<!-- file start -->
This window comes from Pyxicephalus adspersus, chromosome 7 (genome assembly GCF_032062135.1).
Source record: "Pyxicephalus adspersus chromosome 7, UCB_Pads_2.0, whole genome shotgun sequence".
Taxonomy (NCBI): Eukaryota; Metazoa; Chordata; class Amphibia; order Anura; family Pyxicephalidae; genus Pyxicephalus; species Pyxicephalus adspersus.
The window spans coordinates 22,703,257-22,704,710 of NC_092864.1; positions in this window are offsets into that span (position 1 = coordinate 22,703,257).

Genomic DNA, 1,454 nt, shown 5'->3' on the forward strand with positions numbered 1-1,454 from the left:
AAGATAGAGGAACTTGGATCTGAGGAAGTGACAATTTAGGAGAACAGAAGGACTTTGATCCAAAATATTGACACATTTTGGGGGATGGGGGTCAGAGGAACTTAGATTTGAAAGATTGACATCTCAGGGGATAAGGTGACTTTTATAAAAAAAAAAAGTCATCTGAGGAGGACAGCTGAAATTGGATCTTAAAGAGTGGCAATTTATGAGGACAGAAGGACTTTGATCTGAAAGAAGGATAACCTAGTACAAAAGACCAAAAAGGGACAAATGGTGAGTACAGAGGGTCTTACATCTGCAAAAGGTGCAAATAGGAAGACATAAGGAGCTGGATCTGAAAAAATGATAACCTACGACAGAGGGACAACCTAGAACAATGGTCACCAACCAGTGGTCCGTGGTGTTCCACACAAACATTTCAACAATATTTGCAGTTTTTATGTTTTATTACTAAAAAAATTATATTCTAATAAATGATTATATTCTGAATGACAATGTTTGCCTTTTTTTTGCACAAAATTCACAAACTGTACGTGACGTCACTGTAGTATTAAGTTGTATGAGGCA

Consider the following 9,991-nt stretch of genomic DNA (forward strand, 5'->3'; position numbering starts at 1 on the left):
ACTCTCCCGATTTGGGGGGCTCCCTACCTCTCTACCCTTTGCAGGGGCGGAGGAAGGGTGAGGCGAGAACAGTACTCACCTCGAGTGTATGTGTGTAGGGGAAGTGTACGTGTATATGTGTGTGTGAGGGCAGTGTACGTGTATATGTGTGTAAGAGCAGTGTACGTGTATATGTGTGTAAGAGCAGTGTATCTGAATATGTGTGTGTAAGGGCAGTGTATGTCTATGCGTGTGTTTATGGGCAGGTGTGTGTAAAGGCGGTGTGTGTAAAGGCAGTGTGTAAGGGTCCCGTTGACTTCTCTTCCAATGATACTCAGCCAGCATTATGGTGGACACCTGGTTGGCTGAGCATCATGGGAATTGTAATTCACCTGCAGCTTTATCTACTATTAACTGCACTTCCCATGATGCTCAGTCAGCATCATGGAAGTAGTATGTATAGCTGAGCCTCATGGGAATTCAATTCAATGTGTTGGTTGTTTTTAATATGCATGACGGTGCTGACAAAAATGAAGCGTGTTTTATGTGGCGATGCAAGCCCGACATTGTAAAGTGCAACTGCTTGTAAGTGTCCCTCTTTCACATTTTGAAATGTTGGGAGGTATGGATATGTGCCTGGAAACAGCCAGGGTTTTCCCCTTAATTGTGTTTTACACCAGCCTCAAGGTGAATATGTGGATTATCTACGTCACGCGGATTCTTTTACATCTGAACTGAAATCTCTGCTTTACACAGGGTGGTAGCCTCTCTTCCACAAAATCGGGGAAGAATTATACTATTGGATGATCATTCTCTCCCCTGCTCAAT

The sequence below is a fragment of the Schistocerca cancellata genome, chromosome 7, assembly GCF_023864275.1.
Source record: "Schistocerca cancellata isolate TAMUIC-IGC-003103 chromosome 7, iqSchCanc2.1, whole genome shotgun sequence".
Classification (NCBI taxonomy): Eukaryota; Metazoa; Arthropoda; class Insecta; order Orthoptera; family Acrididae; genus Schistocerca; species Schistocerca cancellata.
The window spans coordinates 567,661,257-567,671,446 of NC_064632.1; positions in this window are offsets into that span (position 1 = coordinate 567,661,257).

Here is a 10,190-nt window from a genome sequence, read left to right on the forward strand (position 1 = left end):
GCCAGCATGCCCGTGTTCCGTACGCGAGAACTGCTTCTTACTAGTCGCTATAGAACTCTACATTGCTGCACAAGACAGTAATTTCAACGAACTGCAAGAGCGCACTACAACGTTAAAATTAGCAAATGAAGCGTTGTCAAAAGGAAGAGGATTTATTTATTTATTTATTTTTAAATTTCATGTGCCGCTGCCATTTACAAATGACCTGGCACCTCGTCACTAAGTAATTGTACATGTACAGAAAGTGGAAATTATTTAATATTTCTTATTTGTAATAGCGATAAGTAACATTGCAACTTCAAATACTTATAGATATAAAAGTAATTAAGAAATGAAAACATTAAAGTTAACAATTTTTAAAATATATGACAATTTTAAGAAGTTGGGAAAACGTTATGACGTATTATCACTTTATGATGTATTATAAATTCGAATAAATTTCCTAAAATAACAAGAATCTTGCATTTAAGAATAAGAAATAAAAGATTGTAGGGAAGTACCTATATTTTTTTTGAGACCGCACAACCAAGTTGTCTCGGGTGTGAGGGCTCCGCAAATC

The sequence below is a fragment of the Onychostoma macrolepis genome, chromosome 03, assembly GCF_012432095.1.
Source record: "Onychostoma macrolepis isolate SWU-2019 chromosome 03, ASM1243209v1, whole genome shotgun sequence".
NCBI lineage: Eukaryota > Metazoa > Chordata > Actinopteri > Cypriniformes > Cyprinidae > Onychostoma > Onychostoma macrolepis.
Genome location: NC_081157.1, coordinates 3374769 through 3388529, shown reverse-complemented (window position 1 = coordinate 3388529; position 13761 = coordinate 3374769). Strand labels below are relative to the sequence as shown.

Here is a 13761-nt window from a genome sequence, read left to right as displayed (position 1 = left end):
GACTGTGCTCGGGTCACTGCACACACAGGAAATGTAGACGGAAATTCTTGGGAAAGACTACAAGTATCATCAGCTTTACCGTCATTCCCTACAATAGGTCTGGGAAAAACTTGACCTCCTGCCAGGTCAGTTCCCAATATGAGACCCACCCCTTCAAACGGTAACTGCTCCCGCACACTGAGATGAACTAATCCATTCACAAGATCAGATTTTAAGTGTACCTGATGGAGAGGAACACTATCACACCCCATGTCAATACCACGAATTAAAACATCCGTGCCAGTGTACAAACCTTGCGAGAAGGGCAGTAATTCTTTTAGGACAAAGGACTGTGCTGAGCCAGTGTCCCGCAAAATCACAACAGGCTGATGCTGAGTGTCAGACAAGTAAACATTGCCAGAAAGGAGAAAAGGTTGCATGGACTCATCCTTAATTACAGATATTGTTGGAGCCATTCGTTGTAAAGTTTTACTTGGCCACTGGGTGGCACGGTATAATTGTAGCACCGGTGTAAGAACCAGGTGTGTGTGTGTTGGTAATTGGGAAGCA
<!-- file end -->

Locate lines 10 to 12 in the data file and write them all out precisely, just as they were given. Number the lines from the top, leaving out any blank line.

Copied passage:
Source record: "Schistocerca cancellata isolate TAMUIC-IGC-003103 chromosome 7, iqSchCanc2.1, whole genome shotgun sequence".
Classification (NCBI taxonomy): Eukaryota; Metazoa; Arthropoda; class Insecta; order Orthoptera; family Acrididae; genus Schistocerca; species Schistocerca cancellata.
The window spans coordinates 567,661,257-567,671,446 of NC_064632.1; positions in this window are offsets into that span (position 1 = coordinate 567,661,257).